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Field Sales

3 Action Steps to Get Your Product in Stores

Rather than using a distributor, you’ve decided to directly sell your product to retail stores. This can be the right move for younger brands that don’t have the budget or volume to outsource just yet. Whether you’re trying to land your first retailer or expand into a new area, getting your product into a brick-and-mortar store can seem daunting.

Take a deep breath, put on some Beyoncé, and run through these three steps to nail your next pitch and get your product in stores.

 

Step 1: Ace Your Packaging

Maybe you’ve only sold online, where you’re able to provide descriptions, multiple images or even tutorials with your product. Maybe you’ve sold at trade shows or at product fairs where you can explain your product to a customer directly. In a retail setting, your product has to stand out on its own. Your packaging has to pop in order for a retailer to put your product on their shelves.

 

ACTION: Grab your product. Try to look at it with fresh eyes and honestly answer these questions about your packaging:

    • Does it communicate my product’s features, benefits and values?
    • What makes my packaging better than my competitor’s?
    • How well does it literally sit on the shelf? 

 

Look at how Grillo’s Pickles made sure their product fits perfectly on a Whole Foods shelf when stacked two containers high. They get twice the exposure than if they’d used a container that wasn’t space-sensitive.

 

 

Step 2: Know The Retailer And How You'll Fit

In order to get your product in a retailer’s store, you can’t just lean on the quality of your product. In Step 1 you looked at your packaging. If your product sells best on an endcap, does the retailer even use them? Ahead of any meetings, try to find out what the store’s pricing strategy is and if they have slotting fees. Learn more about the store’s brand, the tone it aims for, and the promotion strategies it uses, by scanning its social media. Do an incognito store walkthrough on your own before your pitch.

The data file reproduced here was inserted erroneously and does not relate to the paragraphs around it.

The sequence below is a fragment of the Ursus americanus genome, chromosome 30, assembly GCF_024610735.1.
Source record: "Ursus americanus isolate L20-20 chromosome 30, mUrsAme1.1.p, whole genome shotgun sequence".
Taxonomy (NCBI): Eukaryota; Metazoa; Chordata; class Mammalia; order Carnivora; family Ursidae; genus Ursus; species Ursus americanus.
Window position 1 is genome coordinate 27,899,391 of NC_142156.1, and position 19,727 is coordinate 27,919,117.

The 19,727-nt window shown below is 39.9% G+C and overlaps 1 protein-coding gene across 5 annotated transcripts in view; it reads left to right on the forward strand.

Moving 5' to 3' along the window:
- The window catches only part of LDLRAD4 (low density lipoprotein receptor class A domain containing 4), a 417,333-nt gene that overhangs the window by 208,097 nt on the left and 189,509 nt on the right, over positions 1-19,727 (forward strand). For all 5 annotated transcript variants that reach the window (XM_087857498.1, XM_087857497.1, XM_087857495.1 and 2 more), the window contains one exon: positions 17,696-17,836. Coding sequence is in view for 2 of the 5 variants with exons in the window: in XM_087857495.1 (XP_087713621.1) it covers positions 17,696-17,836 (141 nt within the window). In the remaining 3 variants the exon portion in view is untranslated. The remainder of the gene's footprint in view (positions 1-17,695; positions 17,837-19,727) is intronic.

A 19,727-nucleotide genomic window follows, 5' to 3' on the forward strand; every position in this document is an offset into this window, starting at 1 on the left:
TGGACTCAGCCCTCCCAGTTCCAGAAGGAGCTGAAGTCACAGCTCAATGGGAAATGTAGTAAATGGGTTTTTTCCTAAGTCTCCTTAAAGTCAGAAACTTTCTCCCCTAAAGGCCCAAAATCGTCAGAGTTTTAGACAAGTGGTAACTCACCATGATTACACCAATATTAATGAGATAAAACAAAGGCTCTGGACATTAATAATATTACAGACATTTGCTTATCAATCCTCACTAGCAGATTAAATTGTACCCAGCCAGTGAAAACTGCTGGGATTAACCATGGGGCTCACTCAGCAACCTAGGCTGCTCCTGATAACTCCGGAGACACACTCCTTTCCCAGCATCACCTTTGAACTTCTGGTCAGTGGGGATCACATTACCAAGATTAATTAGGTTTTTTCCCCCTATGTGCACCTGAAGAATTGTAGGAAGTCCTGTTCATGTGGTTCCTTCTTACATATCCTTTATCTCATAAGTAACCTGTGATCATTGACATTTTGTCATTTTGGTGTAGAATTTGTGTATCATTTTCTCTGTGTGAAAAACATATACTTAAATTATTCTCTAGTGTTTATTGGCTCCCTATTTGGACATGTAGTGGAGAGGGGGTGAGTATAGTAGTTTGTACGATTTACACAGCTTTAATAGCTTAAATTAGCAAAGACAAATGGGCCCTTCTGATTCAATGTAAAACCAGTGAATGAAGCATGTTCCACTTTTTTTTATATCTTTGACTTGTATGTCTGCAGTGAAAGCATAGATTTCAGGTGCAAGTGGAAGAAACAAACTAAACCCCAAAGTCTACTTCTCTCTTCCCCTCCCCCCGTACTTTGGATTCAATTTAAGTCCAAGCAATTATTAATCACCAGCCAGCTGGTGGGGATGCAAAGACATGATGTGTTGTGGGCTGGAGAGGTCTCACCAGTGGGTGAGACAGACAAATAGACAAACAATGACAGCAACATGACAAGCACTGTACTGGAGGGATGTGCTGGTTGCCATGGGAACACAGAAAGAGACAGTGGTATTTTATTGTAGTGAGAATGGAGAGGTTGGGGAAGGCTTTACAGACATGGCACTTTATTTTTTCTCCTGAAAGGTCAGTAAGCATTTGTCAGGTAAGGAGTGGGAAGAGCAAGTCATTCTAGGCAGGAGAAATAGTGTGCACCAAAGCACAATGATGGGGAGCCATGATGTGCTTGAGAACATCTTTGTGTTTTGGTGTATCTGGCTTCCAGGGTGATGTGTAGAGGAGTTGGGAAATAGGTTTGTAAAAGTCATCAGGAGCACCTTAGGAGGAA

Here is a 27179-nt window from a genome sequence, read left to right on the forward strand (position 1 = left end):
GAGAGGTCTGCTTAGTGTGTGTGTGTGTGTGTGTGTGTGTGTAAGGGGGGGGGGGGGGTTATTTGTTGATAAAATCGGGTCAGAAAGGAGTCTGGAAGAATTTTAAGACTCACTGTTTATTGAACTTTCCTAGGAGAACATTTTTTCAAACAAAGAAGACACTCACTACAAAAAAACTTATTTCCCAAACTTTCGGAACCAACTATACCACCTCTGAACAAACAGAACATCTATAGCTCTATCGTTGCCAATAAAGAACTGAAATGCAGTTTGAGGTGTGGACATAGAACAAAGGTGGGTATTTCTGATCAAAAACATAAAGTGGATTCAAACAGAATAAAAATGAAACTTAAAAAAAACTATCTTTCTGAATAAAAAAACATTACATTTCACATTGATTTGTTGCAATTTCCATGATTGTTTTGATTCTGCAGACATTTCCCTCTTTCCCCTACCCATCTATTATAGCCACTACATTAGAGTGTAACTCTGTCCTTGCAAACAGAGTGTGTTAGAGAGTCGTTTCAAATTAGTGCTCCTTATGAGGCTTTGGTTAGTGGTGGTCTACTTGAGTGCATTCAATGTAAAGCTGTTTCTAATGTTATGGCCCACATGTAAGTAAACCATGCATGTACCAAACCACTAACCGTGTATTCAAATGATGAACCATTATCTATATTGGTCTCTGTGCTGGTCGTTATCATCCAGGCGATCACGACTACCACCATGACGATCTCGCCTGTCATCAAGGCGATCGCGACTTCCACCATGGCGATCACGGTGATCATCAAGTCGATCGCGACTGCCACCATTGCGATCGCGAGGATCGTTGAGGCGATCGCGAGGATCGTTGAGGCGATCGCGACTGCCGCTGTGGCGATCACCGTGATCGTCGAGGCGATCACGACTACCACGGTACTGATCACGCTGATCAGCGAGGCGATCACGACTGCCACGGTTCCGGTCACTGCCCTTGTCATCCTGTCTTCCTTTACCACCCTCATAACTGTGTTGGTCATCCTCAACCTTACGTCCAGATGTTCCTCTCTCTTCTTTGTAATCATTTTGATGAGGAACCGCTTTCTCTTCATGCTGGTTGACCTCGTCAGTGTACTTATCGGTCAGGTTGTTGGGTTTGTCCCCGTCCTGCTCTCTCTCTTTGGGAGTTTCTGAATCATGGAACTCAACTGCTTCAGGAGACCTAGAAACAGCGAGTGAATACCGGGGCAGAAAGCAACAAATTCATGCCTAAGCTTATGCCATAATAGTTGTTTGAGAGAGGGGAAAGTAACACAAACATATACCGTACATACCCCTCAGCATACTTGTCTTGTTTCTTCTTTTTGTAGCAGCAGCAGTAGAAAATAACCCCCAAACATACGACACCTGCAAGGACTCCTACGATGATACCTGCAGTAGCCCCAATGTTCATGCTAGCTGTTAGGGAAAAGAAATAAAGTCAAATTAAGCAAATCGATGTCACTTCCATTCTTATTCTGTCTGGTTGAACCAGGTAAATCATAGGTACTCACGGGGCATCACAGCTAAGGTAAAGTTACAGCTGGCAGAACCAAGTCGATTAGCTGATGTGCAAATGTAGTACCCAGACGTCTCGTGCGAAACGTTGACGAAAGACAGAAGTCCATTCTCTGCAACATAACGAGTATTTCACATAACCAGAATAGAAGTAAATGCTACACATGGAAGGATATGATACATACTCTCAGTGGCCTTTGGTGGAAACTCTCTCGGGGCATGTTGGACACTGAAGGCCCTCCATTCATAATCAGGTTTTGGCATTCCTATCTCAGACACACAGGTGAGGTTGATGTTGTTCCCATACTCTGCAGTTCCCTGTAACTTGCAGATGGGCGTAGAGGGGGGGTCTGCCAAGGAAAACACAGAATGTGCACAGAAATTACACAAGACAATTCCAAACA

ACTION: Open a note on your phone and make a list of questions to ask yourself when you scope out the store. Include these three questions:

    • Where in the store will my product go?
    • How many shelves and/or slots do I want? How does that compare with other products?
    • Look at who’s shopping and what they’re buying. Does my product match the customer persona?

 

Hear how Tom First, co-founder of Nantucket Nectars, advises companies to analyze retailers in our free Field Marketing Certification course! 

 

 

Step 3: Practice Your Pitch, And Then Practice Some More

Your pitch should be in person, not over the phone. This also gives you an opportunity to bring the retailer samples of your product. Practice the highlights and be prepared to answer the nitty-gritty, but respect the buying manager’s time as well. He or she could be busy doing three jobs at once and you want whatever time you have to count. Having a sell sheet with all the important information is key, but don’t have your nose in it during the pitch. Know your product inside and out. Practice in the mirror or in front of your dog if you have to. (Seriously. It works).  

 

ACTION: Make a sell sheet. Try Canva, an easy-to-use resource for building print marketing tools like this. Consider including the following:

    • A clear design: it should be cohesive with your logo, brand, color scheme, etc.
    • Product images: include what it looks like on display
    • Pricing information: can cater the sheet to the retailer, showing you understand their pricing structure
    • Ordering information
    • Customer testimonials and social media accounts: these show brand equity
    • Your contact information
    • A call-to-action

 

See how Central Waters Brewing made sure the design and colors of its sell sheet mirrors the bottle's design. Check out these examples by Zevia as well. It uses the same style across three sell sheets but caters each to the store it's trying to sell to.

 
  

Now you know how to get your product in stores and crush your retail goals! Above all else, you won't get anywhere if you don't believe in yourself and your product. Be confident and listen to Bill. 

 

 

Download the exclusive eBook

81% of brands are frustrated with their ability to drive execution in the store. In this guide we show you how to find the execution opportunities that move the needle on sales.

Sarah Mooney

Sarah is a Content Marketing Journalist at Repsly. With a background in broadcast journalism, advertising and as a brand ambassador, Sarah is always looking for ways to connect with readers through concise, visual and interesting content. On the weekends you'll find her hitting a trail or at a live show.

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